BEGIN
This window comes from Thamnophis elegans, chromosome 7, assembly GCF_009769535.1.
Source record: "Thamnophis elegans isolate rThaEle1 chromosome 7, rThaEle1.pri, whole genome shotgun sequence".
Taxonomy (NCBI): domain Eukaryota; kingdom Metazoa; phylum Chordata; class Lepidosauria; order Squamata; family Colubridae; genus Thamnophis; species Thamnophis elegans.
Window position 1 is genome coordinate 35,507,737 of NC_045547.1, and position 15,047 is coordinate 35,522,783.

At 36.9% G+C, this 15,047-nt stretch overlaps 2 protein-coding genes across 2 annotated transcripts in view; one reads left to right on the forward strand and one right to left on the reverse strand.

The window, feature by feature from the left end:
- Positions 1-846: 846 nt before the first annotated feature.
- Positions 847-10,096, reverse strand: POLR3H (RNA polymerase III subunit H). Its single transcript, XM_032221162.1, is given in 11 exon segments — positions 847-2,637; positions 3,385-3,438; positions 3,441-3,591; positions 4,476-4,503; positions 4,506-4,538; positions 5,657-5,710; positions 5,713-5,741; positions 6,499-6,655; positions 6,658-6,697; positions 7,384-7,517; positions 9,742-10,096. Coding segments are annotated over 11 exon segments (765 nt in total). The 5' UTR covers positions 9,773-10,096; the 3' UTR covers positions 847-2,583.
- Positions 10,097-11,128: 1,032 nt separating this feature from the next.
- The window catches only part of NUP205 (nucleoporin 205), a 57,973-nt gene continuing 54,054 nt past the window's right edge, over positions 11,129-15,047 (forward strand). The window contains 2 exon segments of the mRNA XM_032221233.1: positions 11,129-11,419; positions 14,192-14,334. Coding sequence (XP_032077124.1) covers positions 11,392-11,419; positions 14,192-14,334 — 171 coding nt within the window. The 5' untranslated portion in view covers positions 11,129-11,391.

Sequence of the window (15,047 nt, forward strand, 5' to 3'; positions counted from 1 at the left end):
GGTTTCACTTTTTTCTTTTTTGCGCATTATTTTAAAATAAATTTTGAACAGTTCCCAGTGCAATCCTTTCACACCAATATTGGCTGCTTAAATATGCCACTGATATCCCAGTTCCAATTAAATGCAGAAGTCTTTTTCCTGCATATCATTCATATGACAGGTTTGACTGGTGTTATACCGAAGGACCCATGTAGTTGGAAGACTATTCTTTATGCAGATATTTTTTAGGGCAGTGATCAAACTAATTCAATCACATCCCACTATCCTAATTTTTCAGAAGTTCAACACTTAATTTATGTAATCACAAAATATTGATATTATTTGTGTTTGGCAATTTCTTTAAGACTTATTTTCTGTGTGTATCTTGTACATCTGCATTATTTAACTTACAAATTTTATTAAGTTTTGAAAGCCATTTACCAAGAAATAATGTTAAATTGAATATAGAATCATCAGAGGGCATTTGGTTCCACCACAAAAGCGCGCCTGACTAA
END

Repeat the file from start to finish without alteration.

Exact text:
This window comes from Thamnophis elegans, chromosome 7, assembly GCF_009769535.1.
Source record: "Thamnophis elegans isolate rThaEle1 chromosome 7, rThaEle1.pri, whole genome shotgun sequence".
Taxonomy (NCBI): domain Eukaryota; kingdom Metazoa; phylum Chordata; class Lepidosauria; order Squamata; family Colubridae; genus Thamnophis; species Thamnophis elegans.
Window position 1 is genome coordinate 35,507,737 of NC_045547.1, and position 15,047 is coordinate 35,522,783.

At 36.9% G+C, this 15,047-nt stretch overlaps 2 protein-coding genes across 2 annotated transcripts in view; one reads left to right on the forward strand and one right to left on the reverse strand.

The window, feature by feature from the left end:
- Positions 1-846: 846 nt before the first annotated feature.
- Positions 847-10,096, reverse strand: POLR3H (RNA polymerase III subunit H). Its single transcript, XM_032221162.1, is given in 11 exon segments — positions 847-2,637; positions 3,385-3,438; positions 3,441-3,591; positions 4,476-4,503; positions 4,506-4,538; positions 5,657-5,710; positions 5,713-5,741; positions 6,499-6,655; positions 6,658-6,697; positions 7,384-7,517; positions 9,742-10,096. Coding segments are annotated over 11 exon segments (765 nt in total). The 5' UTR covers positions 9,773-10,096; the 3' UTR covers positions 847-2,583.
- Positions 10,097-11,128: 1,032 nt separating this feature from the next.
- The window catches only part of NUP205 (nucleoporin 205), a 57,973-nt gene continuing 54,054 nt past the window's right edge, over positions 11,129-15,047 (forward strand). The window contains 2 exon segments of the mRNA XM_032221233.1: positions 11,129-11,419; positions 14,192-14,334. Coding sequence (XP_032077124.1) covers positions 11,392-11,419; positions 14,192-14,334 — 171 coding nt within the window. The 5' untranslated portion in view covers positions 11,129-11,391.

Sequence of the window (15,047 nt, forward strand, 5' to 3'; positions counted from 1 at the left end):
GGTTTCACTTTTTTCTTTTTTGCGCATTATTTTAAAATAAATTTTGAACAGTTCCCAGTGCAATCCTTTCACACCAATATTGGCTGCTTAAATATGCCACTGATATCCCAGTTCCAATTAAATGCAGAAGTCTTTTTCCTGCATATCATTCATATGACAGGTTTGACTGGTGTTATACCGAAGGACCCATGTAGTTGGAAGACTATTCTTTATGCAGATATTTTTTAGGGCAGTGATCAAACTAATTCAATCACATCCCACTATCCTAATTTTTCAGAAGTTCAACACTTAATTTATGTAATCACAAAATATTGATATTATTTGTGTTTGGCAATTTCTTTAAGACTTATTTTCTGTGTGTATCTTGTACATCTGCATTATTTAACTTACAAATTTTATTAAGTTTTGAAAGCCATTTACCAAGAAATAATGTTAAATTGAATATAGAATCATCAGAGGGCATTTGGTTCCACCACAAAAGCGCGCCTGACTAA